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Whistleblower
A whistleblower (also written as whistle-blower or whistle blower) is a person, often an employee, who reveals information about activity within a private or public organization that is deemed illegal, immoral, illicit, unsafe or fraudulent. Whistleblowers can use a variety of internal or external channels to communicate information or allegations. Over 83% of whistleblowers report internally to a supervisor, human resources, compliance, or a neutral third party within the company, hoping that the company will address and correct the issues. A whistleblower can also bring allegations to light by communicating with external entities, such as the media, government, or law enforcement. Whistleblowing can occur in either the private sector or the public sector. Retaliation is a real risk for whistleblowers, who often pay a heavy price for blowing the whistle. The most common form of retaliation is abrupt termination of employment. However, several other actions may also be consi ...
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Qui Tam
In common law, a writ of ''qui tam'' is a writ through which private individuals who assist a prosecution can receive for themselves all or part of the damages or financial penalties recovered by the government as a result of the prosecution. Its name is an abbreviation of the Latin phrase ''qui tam pro domino rege quam pro se ipso in hac parte sequitur'', meaning " ewho sues in this matter for the king as well as for himself." The writ fell into disuse in England and Wales following the Common Informers Act 1951 but remains current in the United States under the False Claims Act, ''et seq.'', which allows a private individual, or "whistleblower" (or relator), with knowledge of past or present fraud committed against the federal government to bring suit on its behalf. There are also ''qui tam'' provisions in regarding arming vessels against friendly nations; regarding violating Indian protection laws; regarding the removal of undersea treasure from the Florida coast to fo ...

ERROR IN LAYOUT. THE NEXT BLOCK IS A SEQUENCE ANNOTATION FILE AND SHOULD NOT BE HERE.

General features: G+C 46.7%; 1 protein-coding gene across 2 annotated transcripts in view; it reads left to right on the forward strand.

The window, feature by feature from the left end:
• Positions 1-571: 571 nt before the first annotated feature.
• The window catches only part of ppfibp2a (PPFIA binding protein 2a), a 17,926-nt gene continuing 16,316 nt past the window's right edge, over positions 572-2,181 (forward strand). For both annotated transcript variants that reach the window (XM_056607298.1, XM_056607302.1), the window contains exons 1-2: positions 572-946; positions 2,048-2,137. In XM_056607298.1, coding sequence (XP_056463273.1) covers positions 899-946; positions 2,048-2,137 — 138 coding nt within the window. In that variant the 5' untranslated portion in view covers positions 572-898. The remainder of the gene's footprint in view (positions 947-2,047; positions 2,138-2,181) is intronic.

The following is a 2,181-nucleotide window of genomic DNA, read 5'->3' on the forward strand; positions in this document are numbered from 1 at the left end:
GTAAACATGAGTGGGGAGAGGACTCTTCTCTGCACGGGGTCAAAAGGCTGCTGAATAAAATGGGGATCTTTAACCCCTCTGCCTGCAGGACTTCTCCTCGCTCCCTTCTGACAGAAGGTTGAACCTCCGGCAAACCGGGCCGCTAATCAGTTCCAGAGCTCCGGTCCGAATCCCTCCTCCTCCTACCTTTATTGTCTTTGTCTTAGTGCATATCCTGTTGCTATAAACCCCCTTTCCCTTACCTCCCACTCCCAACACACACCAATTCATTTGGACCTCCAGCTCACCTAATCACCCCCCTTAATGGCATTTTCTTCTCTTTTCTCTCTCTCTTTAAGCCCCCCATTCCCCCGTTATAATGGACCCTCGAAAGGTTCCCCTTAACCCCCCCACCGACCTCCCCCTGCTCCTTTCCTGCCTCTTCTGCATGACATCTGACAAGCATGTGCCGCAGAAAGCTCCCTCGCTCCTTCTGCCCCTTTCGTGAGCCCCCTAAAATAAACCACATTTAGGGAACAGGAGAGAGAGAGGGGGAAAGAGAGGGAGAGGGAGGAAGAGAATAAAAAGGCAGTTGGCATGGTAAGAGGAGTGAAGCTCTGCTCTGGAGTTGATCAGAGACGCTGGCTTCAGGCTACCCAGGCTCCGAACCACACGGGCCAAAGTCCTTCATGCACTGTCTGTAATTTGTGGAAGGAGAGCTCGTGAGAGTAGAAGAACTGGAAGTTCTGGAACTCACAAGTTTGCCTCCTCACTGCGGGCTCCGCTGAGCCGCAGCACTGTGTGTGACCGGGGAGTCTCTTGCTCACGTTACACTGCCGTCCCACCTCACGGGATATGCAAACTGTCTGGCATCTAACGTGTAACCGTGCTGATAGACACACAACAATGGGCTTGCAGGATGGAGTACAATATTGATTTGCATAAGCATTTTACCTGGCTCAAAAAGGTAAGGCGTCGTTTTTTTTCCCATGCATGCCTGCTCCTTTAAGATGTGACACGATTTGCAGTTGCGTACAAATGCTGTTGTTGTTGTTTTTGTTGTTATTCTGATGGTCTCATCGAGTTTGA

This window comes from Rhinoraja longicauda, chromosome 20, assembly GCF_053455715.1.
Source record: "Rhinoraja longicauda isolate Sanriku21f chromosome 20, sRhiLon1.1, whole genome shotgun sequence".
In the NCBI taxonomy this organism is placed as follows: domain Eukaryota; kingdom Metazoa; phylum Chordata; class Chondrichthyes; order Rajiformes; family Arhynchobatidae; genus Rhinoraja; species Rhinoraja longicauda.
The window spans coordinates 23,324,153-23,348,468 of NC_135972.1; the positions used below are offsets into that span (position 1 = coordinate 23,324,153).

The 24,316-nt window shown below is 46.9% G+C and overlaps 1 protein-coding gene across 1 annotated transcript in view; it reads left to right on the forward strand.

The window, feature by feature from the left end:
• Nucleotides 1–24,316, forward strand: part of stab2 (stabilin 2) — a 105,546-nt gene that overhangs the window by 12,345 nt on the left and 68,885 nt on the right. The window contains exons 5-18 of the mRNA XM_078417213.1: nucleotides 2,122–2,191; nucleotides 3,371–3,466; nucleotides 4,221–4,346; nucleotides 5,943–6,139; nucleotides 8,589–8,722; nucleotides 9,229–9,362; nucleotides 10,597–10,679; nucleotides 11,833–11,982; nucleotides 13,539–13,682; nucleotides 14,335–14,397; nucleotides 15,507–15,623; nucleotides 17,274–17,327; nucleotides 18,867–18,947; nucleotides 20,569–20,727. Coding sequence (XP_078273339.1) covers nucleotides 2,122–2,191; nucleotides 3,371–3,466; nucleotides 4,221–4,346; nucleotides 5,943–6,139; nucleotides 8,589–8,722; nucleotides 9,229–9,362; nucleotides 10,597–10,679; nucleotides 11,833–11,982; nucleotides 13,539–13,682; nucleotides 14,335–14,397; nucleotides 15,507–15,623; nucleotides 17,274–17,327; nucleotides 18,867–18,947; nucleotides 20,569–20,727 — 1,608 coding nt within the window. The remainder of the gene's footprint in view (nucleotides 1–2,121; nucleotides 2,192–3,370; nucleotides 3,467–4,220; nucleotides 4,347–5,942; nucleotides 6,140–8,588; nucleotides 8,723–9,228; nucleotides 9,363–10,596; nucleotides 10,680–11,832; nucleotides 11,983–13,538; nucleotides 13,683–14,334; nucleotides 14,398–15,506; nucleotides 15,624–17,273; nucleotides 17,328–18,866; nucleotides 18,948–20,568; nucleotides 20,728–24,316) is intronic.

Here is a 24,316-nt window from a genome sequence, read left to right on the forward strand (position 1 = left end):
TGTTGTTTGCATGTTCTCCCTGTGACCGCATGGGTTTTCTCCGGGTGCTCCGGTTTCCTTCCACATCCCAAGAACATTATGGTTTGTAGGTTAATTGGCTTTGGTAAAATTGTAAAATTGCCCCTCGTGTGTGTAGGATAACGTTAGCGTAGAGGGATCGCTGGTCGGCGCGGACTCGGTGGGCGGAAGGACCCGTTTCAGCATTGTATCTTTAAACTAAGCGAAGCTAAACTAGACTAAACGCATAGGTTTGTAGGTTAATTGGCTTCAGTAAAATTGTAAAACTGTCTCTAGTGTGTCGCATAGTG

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Sarbanes–Oxley Act
The Sarbanes–Oxley Act of 2002 is a United States federal law that mandates certain practices in financial record keeping and reporting for corporations. The act, (), also known as the "Public Company Accounting Reform and Investor Protection Act" (in the Senate) and "Corporate and Auditing Accountability, Responsibility, and Transparency Act" (in the House) and more commonly called Sarbanes–Oxley, SOX or Sarbox, contains eleven sections that place requirements on all U.S. public company boards of directors and management and public accounting firms. A number of provisions of the Act also apply to privately held companies, such as the willful destruction of evidence to impede a federal investigation. The law was enacted as a reaction to a number of major corporate and accounting scandals, including Enron and WorldCom. The sections of the bill cover responsibilities of a public corporation's board of directors, add criminal penalties for certain misconduct, and requir ...
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Ralph Nader
Ralph Nader (; born February 27, 1934) is an American political activist, author, lecturer, and attorney noted for his involvement in consumer protection, environmentalism, and government reform causes. The son of Lebanese immigrants to the United States, Nader attended Princeton University and Harvard Law School. He first came to prominence in 1965 with the publication of the bestselling book ''Unsafe at Any Speed'', a highly influential critique of the safety record of American automobile manufacturers. Following the publication of ''Unsafe at Any Speed'', Nader led a group of volunteer law students—dubbed "Nader's Raiders"—in an investigation of the Federal Trade Commission, leading directly to that agency's overhaul and reform. In the 1970s, Nader leveraged his growing popularity to establish a number of advocacy and watchdog groups including the Public Interest Research Group, the Center for Auto Safety, and Public Citizen. Two of Nader's most notable targets were the C ...
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Complaint Systems